His encampment was swept away a couple months ago as part of a program called Inside Safe. You might have heard about this program, which was started by Mayor Karen Bass

The idea — supposedly — is to move unhoused residents from our LA streets into hotels and then permanent housing.

So far — LAist reported that the city has spent $40 million and has only brought fourteen-hundred people indoors.

And there have been lots of documented problems with the program. People have been asked to give up their belongings to move into hotels, and then wait indefinitely for housing that may or may not come.

And for Vernell, the program also meant moving into a motel almost fifteen miles away from Venice… the community he has grown to love. 

Vernell spoke to our reporter Elizabeth Chou about how special Venice is to him.

Vernell: Venice is one of the best places in the world. To be homeless at. The best places in the world to mingle.  To show your artistic capabilities, and to grow up inside of it, and become a gang member, and learn from your mistakes. And be out here on the block now, doing something better, than you was doing when you was a kid. That too — that part too. Venice is a melting pot. Venice is a place where everyone can come to, and get on that beach out there, and not judge anybody’s race. We’ve got musicals on the beach, and everybody’s dancing out there with the drums and everything. And ain’t nobody tripping off nobody’s color, where you from. All races out there together partying. Ain’t nobody trying to kill nobody, ain’t nobody trying to fight nobody. Nobody tryna hurt nobody. Everybody’s just out there having fun. Venice is about Muscle Beach. Venice is about graffiti on the walls. Venice is about the man with the white hat on rolling on roller skates. Venice is about some of the hardest hustling white girls I’ve ever seen in my life out here. That’s what Venice is about. Down to earth-ass white girls. Down to earth-ass white boys. Venice has got that like nobody else. Venice ain’t Simi Valley. Simi Valley got a different type of person there. Venice is not Calabasas. Venice is Venice. It’s different from anywhere in the world. You come here, and everybody can have refuge here. No matter where they come. That’s America. Venice is America. Venice is America.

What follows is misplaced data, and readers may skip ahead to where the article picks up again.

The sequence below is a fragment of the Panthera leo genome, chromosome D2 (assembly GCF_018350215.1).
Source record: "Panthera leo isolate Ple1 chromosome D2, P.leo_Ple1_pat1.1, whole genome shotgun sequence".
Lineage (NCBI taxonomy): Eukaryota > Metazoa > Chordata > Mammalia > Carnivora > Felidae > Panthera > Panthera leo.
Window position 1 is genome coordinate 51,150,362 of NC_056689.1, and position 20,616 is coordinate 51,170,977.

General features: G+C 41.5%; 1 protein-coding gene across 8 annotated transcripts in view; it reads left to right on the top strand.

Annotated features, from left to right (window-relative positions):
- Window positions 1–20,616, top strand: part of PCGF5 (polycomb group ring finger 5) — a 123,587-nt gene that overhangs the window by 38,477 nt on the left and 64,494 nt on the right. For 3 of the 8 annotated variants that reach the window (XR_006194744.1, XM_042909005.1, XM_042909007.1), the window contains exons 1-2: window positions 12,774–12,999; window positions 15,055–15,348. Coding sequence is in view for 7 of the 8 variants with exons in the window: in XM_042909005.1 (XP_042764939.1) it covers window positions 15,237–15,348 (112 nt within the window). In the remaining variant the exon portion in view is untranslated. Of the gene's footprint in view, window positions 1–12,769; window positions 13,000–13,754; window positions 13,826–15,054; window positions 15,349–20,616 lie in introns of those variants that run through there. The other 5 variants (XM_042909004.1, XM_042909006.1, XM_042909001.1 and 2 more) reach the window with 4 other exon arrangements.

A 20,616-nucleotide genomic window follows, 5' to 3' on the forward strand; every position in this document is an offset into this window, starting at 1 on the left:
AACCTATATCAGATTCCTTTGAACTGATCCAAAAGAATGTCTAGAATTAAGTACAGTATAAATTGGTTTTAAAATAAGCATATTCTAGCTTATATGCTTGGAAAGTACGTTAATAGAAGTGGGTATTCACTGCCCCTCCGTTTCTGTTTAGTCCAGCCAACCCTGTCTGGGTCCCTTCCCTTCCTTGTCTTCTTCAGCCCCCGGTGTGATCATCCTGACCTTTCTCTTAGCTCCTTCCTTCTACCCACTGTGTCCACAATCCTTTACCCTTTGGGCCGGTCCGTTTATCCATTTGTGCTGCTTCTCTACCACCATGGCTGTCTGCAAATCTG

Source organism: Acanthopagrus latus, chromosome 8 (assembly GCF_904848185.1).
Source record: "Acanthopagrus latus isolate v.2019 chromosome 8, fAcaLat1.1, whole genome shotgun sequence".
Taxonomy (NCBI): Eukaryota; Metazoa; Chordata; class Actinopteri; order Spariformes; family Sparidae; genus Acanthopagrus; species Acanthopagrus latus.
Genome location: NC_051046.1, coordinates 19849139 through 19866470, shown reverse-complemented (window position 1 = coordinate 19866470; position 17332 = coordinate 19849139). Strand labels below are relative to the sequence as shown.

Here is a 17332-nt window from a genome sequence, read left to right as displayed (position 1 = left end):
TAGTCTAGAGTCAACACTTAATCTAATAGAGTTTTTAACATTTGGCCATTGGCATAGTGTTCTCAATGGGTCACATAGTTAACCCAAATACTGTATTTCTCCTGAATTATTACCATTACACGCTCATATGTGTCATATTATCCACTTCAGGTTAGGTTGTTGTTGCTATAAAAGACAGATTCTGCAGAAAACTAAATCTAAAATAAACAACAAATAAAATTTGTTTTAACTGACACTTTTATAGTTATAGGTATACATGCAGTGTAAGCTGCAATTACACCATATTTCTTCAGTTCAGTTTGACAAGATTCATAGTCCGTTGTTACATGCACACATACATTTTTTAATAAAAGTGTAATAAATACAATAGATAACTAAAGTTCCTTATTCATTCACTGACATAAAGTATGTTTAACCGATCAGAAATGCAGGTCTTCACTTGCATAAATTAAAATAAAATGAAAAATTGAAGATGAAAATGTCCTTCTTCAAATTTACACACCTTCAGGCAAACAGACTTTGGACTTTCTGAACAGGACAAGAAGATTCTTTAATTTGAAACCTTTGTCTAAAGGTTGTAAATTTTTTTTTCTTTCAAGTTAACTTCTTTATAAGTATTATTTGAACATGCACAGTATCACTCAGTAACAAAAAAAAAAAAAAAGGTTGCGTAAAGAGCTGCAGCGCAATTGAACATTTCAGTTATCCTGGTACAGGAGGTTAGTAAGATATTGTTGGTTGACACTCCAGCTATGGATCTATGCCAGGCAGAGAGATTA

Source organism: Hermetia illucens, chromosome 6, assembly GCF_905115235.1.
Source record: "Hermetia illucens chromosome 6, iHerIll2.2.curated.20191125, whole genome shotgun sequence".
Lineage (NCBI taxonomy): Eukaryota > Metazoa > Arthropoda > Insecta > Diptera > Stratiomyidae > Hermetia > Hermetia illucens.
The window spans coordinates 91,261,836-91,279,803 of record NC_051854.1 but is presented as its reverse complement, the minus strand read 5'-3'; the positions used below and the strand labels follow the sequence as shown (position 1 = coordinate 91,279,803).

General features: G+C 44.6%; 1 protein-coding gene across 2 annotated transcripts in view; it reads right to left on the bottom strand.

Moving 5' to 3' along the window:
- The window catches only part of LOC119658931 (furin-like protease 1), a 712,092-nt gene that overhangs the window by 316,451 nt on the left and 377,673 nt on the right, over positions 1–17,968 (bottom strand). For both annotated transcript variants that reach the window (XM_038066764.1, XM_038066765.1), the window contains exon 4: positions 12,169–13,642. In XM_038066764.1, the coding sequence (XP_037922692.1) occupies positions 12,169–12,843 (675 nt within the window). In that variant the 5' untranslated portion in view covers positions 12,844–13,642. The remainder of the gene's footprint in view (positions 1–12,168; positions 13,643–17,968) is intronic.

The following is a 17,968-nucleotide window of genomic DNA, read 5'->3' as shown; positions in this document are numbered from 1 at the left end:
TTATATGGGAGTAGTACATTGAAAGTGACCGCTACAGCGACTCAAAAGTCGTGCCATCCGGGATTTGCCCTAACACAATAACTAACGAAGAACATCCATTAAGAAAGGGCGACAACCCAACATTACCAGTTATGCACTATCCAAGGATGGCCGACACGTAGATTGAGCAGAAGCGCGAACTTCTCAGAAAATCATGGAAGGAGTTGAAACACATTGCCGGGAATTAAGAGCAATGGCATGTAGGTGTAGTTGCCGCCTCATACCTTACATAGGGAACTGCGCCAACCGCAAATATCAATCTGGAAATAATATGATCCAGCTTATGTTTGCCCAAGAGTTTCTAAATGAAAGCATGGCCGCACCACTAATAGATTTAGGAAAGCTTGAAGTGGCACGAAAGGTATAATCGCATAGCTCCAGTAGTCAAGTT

Nancy: Smog Land Radio is produced by Phoenix Tso and Carla Green. I’m your host, Nancy Meza. We’re a production of LA Public Press, a non-profit newsroom for Los Angeles.

Eduardo Arenas made our music, and Jaime Zacarias made our show art. Special thanks to Stephano Medina and the Robinson Space.

Additional music by Epidemic Sound.

Also – we’re a newsroom funded entirely by donations! 

If you like the work that we do, you can support us by becoming a member at slash donate. 

You can also support us by leaving us a review on Apple Podcasts, or following us on social media. We’re on all platforms at LA Public Press.

Thanks so much for listening.

We’ll see you back here in a couple weeks for our next episode.